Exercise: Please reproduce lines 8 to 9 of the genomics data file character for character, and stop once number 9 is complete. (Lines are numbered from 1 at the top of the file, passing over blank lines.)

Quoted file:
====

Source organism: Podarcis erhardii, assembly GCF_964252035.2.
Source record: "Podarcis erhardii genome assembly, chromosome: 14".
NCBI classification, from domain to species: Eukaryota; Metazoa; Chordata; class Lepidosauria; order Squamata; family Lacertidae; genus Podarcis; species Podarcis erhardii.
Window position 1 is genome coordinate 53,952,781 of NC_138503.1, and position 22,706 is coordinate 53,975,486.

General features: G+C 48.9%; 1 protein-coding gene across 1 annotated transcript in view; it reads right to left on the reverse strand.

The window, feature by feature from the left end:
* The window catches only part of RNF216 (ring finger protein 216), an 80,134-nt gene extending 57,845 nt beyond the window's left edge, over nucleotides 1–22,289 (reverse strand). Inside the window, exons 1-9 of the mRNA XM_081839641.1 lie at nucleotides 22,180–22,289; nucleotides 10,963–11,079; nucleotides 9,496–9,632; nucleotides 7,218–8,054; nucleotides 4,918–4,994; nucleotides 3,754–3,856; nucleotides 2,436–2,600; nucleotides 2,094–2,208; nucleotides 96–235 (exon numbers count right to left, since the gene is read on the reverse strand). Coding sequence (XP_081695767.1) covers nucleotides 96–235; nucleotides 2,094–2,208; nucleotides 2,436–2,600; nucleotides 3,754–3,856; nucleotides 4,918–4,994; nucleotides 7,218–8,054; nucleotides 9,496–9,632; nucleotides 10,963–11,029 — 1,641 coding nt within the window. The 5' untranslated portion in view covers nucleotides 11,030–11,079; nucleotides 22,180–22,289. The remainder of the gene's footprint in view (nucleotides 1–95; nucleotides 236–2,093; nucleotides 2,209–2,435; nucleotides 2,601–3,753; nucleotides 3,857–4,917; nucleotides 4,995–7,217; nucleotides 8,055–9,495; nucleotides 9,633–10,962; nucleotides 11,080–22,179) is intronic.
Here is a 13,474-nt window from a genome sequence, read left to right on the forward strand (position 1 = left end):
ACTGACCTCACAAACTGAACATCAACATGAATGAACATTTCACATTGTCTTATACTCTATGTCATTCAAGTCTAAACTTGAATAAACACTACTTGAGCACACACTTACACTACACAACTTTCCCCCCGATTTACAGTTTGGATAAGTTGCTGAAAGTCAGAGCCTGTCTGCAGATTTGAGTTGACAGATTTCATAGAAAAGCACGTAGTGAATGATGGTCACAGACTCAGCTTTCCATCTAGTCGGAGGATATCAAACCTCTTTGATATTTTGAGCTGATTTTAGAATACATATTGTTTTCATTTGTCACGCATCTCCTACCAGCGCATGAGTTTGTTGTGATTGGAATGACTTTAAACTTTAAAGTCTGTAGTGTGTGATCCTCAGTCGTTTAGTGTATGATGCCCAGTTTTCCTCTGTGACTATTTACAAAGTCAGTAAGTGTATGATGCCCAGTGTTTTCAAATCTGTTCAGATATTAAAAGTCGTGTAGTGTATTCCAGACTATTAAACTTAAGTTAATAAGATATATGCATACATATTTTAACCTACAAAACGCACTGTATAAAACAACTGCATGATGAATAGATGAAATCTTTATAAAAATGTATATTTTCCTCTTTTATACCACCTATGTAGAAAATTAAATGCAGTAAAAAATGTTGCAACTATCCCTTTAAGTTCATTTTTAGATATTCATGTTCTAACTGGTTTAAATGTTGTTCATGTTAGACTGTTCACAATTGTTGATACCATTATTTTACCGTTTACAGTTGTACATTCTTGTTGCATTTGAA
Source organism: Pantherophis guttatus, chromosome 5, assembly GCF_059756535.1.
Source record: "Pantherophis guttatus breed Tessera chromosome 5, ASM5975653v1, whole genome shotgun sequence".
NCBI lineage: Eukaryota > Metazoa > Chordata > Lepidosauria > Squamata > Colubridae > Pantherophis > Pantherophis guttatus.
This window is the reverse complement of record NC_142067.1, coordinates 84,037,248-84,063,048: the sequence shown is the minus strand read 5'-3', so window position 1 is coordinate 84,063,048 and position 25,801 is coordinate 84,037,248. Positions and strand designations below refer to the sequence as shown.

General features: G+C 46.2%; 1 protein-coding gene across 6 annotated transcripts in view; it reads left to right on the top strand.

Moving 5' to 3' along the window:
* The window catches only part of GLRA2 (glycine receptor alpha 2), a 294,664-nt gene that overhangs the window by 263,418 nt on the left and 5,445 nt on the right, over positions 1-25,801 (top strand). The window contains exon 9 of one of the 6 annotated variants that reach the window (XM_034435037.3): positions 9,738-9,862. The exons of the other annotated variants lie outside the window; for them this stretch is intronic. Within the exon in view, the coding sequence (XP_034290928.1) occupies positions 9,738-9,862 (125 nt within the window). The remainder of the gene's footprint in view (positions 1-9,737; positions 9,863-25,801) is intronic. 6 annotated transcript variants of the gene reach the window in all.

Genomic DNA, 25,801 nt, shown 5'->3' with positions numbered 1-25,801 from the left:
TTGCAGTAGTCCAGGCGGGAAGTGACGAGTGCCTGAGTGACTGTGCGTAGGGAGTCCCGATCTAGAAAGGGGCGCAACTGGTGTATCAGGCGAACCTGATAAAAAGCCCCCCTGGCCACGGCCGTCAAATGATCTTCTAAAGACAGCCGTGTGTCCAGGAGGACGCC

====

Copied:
Here is a 13,474-nt window from a genome sequence, read left to right on the forward strand (position 1 = left end):
ACTGACCTCACAAACTGAACATCAACATGAATGAACATTTCACATTGTCTTATACTCTATGTCATTCAAGTCTAAACTTGAATAAACACTACTTGAGCACACACTTACACTACACAACTTTCCCCCCGATTTACAGTTTGGATAAGTTGCTGAAAGTCAGAGCCTGTCTGCAGATTTGAGTTGACAGATTTCATAGAAAAGCACGTAGTGAATGATGGTCACAGACTCAGCTTTCCATCTAGTCGGAGGATATCAAACCTCTTTGATATTTTGAGCTGATTTTAGAATACATATTGTTTTCATTTGTCACGCATCTCCTACCAGCGCATGAGTTTGTTGTGATTGGAATGACTTTAAACTTTAAAGTCTGTAGTGTGTGATCCTCAGTCGTTTAGTGTATGATGCCCAGTTTTCCTCTGTGACTATTTACAAAGTCAGTAAGTGTATGATGCCCAGTGTTTTCAAATCTGTTCAGATATTAAAAGTCGTGTAGTGTATTCCAGACTATTAAACTTAAGTTAATAAGATATATGCATACATATTTTAACCTACAAAACGCACTGTATAAAACAACTGCATGATGAATAGATGAAATCTTTATAAAAATGTATATTTTCCTCTTTTATACCACCTATGTAGAAAATTAAATGCAGTAAAAAATGTTGCAACTATCCCTTTAAGTTCATTTTTAGATATTCATGTTCTAACTGGTTTAAATGTTGTTCATGTTAGACTGTTCACAATTGTTGATACCATTATTTTACCGTTTACAGTTGTACATTCTTGTTGCATTTGAA